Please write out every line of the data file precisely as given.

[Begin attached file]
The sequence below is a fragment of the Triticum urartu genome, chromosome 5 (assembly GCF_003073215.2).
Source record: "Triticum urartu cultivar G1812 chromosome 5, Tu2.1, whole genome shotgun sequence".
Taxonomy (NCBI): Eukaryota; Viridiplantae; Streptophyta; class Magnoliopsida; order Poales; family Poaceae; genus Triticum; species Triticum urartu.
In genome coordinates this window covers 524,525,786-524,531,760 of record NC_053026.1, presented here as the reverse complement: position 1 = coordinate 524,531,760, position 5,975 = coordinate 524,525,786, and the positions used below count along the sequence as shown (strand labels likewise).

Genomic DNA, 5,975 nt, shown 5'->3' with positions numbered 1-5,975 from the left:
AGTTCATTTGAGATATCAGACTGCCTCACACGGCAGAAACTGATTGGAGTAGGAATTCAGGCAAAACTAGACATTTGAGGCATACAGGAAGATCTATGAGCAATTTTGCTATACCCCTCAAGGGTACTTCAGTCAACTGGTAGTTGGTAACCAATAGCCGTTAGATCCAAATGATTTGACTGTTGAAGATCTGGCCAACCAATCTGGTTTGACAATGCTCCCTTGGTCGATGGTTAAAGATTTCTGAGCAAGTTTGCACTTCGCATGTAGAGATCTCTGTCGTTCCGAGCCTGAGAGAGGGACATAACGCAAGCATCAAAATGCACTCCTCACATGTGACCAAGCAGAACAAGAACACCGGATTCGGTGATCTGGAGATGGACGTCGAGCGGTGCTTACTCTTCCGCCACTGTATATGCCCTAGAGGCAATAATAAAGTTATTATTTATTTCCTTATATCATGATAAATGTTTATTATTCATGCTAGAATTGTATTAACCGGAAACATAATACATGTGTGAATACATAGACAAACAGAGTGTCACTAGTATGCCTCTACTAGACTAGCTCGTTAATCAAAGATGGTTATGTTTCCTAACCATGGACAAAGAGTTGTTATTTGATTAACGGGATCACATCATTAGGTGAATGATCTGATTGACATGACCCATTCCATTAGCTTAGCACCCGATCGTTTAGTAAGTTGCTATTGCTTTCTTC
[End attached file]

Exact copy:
The sequence below is a fragment of the Triticum urartu genome, chromosome 5 (assembly GCF_003073215.2).
Source record: "Triticum urartu cultivar G1812 chromosome 5, Tu2.1, whole genome shotgun sequence".
Taxonomy (NCBI): Eukaryota; Viridiplantae; Streptophyta; class Magnoliopsida; order Poales; family Poaceae; genus Triticum; species Triticum urartu.
In genome coordinates this window covers 524,525,786-524,531,760 of record NC_053026.1, presented here as the reverse complement: position 1 = coordinate 524,531,760, position 5,975 = coordinate 524,525,786, and the positions used below count along the sequence as shown (strand labels likewise).

Genomic DNA, 5,975 nt, shown 5'->3' with positions numbered 1-5,975 from the left:
AGTTCATTTGAGATATCAGACTGCCTCACACGGCAGAAACTGATTGGAGTAGGAATTCAGGCAAAACTAGACATTTGAGGCATACAGGAAGATCTATGAGCAATTTTGCTATACCCCTCAAGGGTACTTCAGTCAACTGGTAGTTGGTAACCAATAGCCGTTAGATCCAAATGATTTGACTGTTGAAGATCTGGCCAACCAATCTGGTTTGACAATGCTCCCTTGGTCGATGGTTAAAGATTTCTGAGCAAGTTTGCACTTCGCATGTAGAGATCTCTGTCGTTCCGAGCCTGAGAGAGGGACATAACGCAAGCATCAAAATGCACTCCTCACATGTGACCAAGCAGAACAAGAACACCGGATTCGGTGATCTGGAGATGGACGTCGAGCGGTGCTTACTCTTCCGCCACTGTATATGCCCTAGAGGCAATAATAAAGTTATTATTTATTTCCTTATATCATGATAAATGTTTATTATTCATGCTAGAATTGTATTAACCGGAAACATAATACATGTGTGAATACATAGACAAACAGAGTGTCACTAGTATGCCTCTACTAGACTAGCTCGTTAATCAAAGATGGTTATGTTTCCTAACCATGGACAAAGAGTTGTTATTTGATTAACGGGATCACATCATTAGGTGAATGATCTGATTGACATGACCCATTCCATTAGCTTAGCACCCGATCGTTTAGTAAGTTGCTATTGCTTTCTTC